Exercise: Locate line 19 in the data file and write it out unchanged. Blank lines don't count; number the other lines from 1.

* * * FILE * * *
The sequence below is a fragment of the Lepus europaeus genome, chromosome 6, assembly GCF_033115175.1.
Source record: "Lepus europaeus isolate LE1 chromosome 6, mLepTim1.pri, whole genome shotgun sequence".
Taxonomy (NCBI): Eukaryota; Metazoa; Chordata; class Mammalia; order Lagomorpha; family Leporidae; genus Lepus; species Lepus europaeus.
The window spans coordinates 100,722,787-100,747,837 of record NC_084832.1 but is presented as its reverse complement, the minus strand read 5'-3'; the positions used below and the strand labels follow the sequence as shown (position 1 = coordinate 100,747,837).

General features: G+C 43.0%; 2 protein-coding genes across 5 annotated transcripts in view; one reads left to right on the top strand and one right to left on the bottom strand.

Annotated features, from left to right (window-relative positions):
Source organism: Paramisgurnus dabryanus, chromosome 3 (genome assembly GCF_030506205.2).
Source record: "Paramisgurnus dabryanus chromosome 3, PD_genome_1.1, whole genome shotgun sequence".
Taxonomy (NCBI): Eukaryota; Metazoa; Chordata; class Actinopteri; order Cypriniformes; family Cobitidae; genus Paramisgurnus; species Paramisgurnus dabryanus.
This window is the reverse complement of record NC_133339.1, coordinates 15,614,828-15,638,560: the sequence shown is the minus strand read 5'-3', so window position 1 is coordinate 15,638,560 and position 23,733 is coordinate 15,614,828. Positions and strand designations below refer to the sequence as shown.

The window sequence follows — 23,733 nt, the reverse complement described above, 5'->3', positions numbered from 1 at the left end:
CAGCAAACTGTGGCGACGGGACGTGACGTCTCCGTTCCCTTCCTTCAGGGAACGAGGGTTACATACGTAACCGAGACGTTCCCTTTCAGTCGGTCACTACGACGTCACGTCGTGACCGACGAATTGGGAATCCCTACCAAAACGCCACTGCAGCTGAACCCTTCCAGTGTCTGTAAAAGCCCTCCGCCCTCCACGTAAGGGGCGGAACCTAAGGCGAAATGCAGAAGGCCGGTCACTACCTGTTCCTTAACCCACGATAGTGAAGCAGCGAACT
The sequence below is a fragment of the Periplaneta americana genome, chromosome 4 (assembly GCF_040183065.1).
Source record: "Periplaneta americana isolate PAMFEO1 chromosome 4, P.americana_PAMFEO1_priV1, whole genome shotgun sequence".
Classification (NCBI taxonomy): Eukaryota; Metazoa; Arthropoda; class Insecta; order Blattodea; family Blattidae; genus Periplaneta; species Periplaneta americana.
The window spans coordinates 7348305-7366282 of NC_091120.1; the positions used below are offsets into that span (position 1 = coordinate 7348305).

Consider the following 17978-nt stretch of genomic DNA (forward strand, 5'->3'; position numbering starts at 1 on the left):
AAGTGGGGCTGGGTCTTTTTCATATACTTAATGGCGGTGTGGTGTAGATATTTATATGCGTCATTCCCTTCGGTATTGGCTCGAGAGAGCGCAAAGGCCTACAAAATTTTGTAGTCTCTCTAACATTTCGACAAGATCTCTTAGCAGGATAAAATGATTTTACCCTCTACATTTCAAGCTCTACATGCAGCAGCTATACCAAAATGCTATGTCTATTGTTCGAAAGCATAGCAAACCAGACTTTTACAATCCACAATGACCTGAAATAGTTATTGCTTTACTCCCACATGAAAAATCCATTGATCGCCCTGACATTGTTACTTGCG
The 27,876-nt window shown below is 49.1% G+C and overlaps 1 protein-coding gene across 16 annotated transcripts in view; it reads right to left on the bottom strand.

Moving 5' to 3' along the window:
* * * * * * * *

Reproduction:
The 27,876-nt window shown below is 49.1% G+C and overlaps 1 protein-coding gene across 16 annotated transcripts in view; it reads right to left on the bottom strand.